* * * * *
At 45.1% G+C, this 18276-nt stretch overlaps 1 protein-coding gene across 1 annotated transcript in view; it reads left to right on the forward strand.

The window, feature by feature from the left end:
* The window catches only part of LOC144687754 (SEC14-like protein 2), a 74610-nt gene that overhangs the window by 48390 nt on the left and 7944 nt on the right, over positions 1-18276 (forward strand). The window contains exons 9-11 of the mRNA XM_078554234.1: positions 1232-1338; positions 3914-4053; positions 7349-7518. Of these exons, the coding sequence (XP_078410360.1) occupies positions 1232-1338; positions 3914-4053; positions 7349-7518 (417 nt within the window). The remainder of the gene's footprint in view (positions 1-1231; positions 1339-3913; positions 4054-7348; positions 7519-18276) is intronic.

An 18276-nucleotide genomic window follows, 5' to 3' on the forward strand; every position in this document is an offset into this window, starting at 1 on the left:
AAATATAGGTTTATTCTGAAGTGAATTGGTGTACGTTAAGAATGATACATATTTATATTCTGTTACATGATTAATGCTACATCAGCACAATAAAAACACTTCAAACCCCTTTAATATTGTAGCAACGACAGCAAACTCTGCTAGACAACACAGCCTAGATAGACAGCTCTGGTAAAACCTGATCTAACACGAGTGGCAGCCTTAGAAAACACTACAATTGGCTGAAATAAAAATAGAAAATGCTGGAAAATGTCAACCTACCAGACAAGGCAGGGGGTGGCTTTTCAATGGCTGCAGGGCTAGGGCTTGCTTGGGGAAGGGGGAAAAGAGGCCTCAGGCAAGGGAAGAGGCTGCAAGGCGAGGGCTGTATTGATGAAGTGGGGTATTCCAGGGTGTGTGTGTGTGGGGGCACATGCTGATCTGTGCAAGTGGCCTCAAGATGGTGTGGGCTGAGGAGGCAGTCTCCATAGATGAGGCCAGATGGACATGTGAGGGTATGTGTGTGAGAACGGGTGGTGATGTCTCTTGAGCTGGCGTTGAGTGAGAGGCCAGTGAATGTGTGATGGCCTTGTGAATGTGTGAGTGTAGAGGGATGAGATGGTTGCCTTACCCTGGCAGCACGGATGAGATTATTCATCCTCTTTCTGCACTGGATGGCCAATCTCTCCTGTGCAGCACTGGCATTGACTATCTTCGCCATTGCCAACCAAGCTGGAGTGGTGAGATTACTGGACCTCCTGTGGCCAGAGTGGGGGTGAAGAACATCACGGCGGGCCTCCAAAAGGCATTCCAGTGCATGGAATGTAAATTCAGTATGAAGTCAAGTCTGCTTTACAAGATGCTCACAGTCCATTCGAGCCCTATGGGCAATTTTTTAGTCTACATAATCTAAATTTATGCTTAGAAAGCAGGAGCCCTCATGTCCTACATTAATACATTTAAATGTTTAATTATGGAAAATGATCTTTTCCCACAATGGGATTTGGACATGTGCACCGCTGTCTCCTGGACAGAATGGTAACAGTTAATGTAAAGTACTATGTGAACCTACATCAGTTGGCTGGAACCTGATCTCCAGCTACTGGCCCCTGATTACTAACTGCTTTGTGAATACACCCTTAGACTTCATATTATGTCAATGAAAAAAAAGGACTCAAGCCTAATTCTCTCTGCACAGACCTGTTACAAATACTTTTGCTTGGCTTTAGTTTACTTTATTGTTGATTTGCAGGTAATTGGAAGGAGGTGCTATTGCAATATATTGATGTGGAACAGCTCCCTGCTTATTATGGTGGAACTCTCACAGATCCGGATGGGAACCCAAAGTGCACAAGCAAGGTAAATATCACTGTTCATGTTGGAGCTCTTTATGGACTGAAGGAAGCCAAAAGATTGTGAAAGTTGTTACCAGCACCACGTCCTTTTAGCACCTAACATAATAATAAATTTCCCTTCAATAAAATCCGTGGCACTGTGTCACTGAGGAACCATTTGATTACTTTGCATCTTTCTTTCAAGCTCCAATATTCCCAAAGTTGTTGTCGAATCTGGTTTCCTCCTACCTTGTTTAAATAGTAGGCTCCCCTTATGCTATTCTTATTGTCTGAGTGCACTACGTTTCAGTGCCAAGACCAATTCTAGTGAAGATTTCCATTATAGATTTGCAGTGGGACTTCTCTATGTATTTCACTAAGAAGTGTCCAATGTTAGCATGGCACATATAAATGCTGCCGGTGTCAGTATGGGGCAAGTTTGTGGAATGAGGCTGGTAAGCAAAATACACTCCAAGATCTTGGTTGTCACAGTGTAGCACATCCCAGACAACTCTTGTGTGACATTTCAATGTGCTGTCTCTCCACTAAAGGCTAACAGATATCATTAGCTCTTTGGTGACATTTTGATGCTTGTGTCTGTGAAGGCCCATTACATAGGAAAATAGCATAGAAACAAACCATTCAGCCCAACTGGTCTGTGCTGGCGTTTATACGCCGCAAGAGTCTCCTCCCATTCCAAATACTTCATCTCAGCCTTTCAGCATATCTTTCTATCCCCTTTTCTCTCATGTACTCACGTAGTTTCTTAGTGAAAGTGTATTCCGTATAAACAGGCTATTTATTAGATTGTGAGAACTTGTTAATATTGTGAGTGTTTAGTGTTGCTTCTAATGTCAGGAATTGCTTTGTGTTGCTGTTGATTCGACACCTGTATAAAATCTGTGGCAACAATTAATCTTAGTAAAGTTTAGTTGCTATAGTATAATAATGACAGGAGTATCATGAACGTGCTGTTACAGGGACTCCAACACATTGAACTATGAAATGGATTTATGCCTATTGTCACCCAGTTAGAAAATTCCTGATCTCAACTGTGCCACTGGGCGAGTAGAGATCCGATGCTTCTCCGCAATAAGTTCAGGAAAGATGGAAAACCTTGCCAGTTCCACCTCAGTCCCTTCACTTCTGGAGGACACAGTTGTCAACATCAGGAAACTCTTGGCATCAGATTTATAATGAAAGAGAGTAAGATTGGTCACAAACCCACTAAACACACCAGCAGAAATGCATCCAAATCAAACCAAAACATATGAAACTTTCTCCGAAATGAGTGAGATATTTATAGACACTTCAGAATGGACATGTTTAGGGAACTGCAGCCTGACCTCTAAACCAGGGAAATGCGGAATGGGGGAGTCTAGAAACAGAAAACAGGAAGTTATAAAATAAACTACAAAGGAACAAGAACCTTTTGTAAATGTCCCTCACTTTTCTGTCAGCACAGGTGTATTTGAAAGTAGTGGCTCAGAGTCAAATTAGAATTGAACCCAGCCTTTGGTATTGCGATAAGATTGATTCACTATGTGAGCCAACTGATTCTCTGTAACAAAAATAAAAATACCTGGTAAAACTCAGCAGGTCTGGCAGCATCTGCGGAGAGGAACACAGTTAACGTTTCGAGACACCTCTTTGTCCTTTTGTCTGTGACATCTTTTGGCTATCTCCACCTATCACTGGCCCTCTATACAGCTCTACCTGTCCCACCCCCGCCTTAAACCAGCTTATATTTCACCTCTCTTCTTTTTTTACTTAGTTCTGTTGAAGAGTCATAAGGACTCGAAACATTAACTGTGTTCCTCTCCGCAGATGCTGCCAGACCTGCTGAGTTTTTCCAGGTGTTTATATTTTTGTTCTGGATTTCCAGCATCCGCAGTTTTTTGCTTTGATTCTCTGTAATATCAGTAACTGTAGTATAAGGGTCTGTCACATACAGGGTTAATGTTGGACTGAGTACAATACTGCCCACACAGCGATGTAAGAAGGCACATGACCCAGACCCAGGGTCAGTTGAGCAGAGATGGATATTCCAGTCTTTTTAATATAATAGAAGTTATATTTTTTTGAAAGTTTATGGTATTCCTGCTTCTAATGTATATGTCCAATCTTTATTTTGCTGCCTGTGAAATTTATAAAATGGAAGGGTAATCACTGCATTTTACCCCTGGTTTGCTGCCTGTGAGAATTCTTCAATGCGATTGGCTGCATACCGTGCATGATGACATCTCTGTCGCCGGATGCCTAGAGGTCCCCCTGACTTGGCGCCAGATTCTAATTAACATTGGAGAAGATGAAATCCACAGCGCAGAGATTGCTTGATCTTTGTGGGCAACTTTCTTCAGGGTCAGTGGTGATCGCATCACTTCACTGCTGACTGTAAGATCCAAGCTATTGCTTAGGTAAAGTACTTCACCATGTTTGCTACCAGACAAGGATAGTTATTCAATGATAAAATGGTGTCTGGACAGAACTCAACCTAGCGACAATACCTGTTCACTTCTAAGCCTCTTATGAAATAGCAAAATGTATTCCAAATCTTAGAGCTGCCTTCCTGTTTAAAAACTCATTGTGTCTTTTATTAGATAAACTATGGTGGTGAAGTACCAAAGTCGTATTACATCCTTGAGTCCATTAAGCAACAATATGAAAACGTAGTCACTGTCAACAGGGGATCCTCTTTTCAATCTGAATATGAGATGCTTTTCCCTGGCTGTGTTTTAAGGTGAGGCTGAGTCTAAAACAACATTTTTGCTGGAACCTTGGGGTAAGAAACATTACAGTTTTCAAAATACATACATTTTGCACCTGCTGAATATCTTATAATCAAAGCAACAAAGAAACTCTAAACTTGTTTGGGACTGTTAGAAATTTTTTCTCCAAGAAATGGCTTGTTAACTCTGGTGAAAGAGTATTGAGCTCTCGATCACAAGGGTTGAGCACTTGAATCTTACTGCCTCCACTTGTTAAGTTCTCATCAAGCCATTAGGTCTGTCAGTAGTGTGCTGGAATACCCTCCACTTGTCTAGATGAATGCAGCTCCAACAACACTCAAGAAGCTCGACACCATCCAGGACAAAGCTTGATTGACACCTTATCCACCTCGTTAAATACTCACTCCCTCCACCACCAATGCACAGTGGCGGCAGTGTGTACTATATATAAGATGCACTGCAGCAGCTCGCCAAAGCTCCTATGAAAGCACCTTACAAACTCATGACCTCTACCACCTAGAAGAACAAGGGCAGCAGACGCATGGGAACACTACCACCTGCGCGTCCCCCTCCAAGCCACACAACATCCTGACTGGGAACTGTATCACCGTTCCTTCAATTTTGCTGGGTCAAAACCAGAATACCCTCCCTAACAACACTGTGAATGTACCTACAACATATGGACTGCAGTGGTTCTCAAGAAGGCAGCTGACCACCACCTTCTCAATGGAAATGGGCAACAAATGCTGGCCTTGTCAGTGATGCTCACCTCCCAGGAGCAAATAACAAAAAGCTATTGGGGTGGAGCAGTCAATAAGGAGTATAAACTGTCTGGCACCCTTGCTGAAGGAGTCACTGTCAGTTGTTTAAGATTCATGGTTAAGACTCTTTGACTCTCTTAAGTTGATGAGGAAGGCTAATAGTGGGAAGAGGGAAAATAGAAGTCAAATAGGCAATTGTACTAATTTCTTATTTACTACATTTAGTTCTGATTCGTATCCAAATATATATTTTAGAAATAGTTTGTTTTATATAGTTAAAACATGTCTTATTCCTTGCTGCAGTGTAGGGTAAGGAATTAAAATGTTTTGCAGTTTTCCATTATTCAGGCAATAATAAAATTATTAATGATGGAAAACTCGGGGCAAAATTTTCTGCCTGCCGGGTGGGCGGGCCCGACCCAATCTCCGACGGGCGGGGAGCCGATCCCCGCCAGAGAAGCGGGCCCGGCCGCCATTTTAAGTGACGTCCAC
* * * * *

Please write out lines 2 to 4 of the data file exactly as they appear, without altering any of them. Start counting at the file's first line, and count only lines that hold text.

The window, feature by feature from the left end:
* The window catches only part of LOC144687754 (SEC14-like protein 2), a 74610-nt gene that overhangs the window by 48390 nt on the left and 7944 nt on the right, over positions 1-18276 (forward strand). The window contains exons 9-11 of the mRNA XM_078554234.1: positions 1232-1338; positions 3914-4053; positions 7349-7518. Of these exons, the coding sequence (XP_078410360.1) occupies positions 1232-1338; positions 3914-4053; positions 7349-7518 (417 nt within the window). The remainder of the gene's footprint in view (positions 1-1231; positions 1339-3913; positions 4054-7348; positions 7519-18276) is intronic.

An 18276-nucleotide genomic window follows, 5' to 3' on the forward strand; every position in this document is an offset into this window, starting at 1 on the left: